The ACLU of Utah and a private law firm filed a lawsuit in state court Tuesday on behalf of four same-sex couples who say Utah’s decision to put recognition of their marriages on hold has created a “legal limbo” that bars them from accessing critical protections for themselves and their families.
“We brought this lawsuit because these couples, and what we estimate are over 1,000 other same-sex couples, were legally married under Utah law,” John Mejia, legal director of the ACLU of Utah, said during a news conference. “We ask the court to make clear and order that these unions must be treated the same as any other Utah marriage.”
Even Utah Attorney General Sean Reyes acknowledged the validity of the marriages at the time they were performed, Mejia added.
But the state’s Jan. 8 decision to freeze recognition while it appeals a federal judge’s decision overturning Utah’s ban on same-sex marriage has “reduced these unions to second-class marriages,” said Erik Strindberg, of the Salt Lake City law firm Strindberg & Scholnick. Strindberg said the lawsuit was filed in Utah’s 3rd District Court in West Jordan rather than federal court because three of the four claims involve state claims.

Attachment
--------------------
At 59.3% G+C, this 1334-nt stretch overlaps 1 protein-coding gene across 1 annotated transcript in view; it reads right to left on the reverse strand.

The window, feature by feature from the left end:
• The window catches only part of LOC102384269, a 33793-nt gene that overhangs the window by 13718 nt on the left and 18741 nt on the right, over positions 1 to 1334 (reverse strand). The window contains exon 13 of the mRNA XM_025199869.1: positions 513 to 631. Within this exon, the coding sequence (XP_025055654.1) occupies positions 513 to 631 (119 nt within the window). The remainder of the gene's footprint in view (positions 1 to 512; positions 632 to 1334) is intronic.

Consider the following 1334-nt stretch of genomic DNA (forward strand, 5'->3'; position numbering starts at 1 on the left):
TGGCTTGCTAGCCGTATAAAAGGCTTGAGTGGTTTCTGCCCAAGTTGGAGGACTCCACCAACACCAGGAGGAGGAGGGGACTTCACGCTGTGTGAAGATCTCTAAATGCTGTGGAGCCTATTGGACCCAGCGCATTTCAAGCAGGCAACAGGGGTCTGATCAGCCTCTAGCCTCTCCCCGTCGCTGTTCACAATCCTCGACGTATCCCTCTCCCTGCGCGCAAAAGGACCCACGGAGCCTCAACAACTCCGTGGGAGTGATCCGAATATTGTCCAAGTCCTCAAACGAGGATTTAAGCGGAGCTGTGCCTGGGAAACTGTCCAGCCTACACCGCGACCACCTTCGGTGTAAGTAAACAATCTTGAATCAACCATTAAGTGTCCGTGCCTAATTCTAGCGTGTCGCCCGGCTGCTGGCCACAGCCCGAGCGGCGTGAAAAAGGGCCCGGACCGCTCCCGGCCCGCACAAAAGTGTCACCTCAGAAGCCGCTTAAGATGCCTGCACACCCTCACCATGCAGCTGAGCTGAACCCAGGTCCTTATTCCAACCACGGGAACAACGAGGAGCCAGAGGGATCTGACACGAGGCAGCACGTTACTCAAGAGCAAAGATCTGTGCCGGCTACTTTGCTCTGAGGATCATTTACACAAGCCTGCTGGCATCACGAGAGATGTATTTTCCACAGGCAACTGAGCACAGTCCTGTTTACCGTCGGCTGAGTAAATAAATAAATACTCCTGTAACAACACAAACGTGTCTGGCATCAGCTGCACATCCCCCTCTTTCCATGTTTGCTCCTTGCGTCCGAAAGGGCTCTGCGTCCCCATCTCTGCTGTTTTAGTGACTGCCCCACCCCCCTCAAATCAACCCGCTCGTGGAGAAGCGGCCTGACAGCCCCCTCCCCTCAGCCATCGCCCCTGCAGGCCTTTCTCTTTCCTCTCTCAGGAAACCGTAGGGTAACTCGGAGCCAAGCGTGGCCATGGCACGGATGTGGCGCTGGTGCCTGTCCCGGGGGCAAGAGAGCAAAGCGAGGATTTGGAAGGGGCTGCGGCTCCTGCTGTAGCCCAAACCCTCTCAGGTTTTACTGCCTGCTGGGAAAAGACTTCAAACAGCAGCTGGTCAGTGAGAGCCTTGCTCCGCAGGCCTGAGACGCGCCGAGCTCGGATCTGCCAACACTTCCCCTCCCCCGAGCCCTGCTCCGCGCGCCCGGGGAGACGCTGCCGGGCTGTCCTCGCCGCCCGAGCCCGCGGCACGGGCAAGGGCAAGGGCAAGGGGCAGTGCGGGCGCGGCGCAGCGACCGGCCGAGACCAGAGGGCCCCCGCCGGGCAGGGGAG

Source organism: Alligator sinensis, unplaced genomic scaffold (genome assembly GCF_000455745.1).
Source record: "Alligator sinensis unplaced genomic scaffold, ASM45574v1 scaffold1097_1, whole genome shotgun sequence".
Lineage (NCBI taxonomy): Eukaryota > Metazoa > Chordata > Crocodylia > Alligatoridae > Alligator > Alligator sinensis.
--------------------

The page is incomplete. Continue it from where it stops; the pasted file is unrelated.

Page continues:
The lawsuit alleges the state’s move to retroactively strip the couples of their marital rights is illegal, arbitrary and capricious. It deprives them of their liberty and property rights, leaving them in a “constant state of insecurity and uncertainty, which is emotionally devastating.” The suit asks that the marriages be declared valid — even if Amendment 3’s ban is eventually deemed constitutional.
The plaintiffs are JoNell Evans and Stacia Ireland; Marina Gomberg and Elenor Heyborne; Matthew Barraza and Tony Milner; Donald Johnson and Carl Fritz Shultz.